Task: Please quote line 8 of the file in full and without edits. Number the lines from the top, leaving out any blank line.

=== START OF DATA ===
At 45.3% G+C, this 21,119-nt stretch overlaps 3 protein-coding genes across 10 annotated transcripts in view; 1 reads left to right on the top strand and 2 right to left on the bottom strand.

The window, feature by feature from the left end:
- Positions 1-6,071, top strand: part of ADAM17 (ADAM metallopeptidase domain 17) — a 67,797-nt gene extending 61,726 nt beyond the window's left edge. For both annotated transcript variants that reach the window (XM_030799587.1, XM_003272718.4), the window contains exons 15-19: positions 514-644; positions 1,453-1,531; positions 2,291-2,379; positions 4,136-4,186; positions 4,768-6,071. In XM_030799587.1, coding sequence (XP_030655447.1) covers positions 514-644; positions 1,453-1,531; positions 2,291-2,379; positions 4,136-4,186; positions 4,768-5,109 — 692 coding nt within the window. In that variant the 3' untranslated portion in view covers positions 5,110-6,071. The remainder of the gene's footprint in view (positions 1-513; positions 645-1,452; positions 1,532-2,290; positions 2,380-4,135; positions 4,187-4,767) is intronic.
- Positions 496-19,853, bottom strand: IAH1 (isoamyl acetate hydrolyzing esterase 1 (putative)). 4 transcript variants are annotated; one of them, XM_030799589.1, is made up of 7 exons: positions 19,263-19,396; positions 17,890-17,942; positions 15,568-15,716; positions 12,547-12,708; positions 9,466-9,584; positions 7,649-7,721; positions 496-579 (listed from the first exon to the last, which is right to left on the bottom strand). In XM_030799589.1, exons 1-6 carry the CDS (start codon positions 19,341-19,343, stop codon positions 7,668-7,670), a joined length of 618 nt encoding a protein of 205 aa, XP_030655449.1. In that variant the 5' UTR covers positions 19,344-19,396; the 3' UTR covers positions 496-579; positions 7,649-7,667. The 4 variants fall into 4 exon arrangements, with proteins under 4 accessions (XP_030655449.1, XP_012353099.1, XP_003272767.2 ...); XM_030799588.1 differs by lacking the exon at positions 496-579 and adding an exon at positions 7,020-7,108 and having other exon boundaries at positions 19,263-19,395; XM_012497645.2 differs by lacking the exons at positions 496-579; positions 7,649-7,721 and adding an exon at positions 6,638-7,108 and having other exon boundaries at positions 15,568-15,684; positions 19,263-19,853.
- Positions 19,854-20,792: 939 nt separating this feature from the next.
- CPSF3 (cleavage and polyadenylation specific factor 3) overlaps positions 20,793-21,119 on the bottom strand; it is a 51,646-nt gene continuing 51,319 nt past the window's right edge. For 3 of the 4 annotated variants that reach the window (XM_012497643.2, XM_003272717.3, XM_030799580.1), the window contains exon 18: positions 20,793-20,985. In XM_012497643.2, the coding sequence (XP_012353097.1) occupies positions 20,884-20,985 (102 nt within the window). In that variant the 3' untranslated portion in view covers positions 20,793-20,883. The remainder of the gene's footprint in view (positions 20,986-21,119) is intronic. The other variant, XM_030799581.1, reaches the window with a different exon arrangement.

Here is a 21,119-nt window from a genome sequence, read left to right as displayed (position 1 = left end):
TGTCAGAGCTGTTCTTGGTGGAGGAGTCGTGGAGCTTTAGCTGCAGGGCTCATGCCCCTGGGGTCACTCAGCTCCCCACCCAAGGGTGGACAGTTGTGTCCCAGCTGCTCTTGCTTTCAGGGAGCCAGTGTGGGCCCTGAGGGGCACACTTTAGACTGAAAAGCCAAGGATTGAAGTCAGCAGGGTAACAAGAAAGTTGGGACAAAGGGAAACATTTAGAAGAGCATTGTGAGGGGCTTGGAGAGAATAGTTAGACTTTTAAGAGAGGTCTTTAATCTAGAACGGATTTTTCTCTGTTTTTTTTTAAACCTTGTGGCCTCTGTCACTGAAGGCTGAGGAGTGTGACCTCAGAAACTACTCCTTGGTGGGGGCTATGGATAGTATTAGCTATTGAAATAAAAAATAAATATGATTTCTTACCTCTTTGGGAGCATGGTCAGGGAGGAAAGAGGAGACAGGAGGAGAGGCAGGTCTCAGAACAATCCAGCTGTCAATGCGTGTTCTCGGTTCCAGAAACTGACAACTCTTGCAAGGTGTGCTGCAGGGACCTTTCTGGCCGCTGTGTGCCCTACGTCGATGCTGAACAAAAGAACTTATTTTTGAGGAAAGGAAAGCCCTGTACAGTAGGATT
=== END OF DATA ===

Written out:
TGTCAGAGCTGTTCTTGGTGGAGGAGTCGTGGAGCTTTAGCTGCAGGGCTCATGCCCCTGGGGTCACTCAGCTCCCCACCCAAGGGTGGACAGTTGTGTCCCAGCTGCTCTTGCTTTCAGGGAGCCAGTGTGGGCCCTGAGGGGCACACTTTAGACTGAAAAGCCAAGGATTGAAGTCAGCAGGGTAACAAGAAAGTTGGGACAAAGGGAAACATTTAGAAGAGCATTGTGAGGGGCTTGGAGAGAATAGTTAGACTTTTAAGAGAGGTCTTTAATCTAGAACGGATTTTTCTCTGTTTTTTTTTAAACCTTGTGGCCTCTGTCACTGAAGGCTGAGGAGTGTGACCTCAGAAACTACTCCTTGGTGGGGGCTATGGATAGTATTAGCTATTGAAATAAAAAATAAATATGATTTCTTACCTCTTTGGGAGCATGGTCAGGGAGGAAAGAGGAGACAGGAGGAGAGGCAGGTCTCAGAACAATCCAGCTGTCAATGCGTGTTCTCGGTTCCAGAAACTGACAACTCTTGCAAGGTGTGCTGCAGGGACCTTTCTGGCCGCTGTGTGCCCTACGTCGATGCTGAACAAAAGAACTTATTTTTGAGGAAAGGAAAGCCCTGTACAGTAGGATT